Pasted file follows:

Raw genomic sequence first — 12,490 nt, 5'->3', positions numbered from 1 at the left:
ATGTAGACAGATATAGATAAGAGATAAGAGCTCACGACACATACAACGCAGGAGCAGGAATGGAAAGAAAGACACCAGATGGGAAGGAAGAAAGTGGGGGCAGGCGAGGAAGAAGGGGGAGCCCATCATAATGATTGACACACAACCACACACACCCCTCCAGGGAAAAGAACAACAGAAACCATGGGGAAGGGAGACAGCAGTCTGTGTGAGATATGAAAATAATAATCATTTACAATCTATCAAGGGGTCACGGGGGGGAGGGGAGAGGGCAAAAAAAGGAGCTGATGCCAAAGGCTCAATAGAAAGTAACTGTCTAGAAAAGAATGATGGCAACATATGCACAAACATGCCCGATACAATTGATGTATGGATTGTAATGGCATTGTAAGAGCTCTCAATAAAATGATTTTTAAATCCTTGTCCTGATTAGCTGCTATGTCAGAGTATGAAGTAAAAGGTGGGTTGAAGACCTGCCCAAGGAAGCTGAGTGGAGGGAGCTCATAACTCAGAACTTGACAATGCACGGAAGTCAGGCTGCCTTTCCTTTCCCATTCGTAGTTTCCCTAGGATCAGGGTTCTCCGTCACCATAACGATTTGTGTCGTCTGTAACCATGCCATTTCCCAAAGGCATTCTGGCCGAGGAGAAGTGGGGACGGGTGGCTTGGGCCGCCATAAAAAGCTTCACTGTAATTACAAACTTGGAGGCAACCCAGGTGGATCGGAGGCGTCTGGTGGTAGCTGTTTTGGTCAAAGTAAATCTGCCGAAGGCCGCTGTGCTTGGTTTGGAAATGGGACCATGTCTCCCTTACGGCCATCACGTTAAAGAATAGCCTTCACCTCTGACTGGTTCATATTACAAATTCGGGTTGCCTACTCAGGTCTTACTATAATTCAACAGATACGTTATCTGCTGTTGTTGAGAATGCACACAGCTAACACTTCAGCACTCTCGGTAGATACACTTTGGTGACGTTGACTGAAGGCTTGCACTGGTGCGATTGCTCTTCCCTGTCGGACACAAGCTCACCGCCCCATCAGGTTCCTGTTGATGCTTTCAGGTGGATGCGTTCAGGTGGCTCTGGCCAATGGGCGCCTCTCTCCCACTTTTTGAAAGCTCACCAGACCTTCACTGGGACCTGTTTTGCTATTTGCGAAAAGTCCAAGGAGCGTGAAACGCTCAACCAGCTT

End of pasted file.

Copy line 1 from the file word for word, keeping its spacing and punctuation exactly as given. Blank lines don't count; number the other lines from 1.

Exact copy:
Raw genomic sequence first — 12,490 nt, 5'->3', positions numbered from 1 at the left: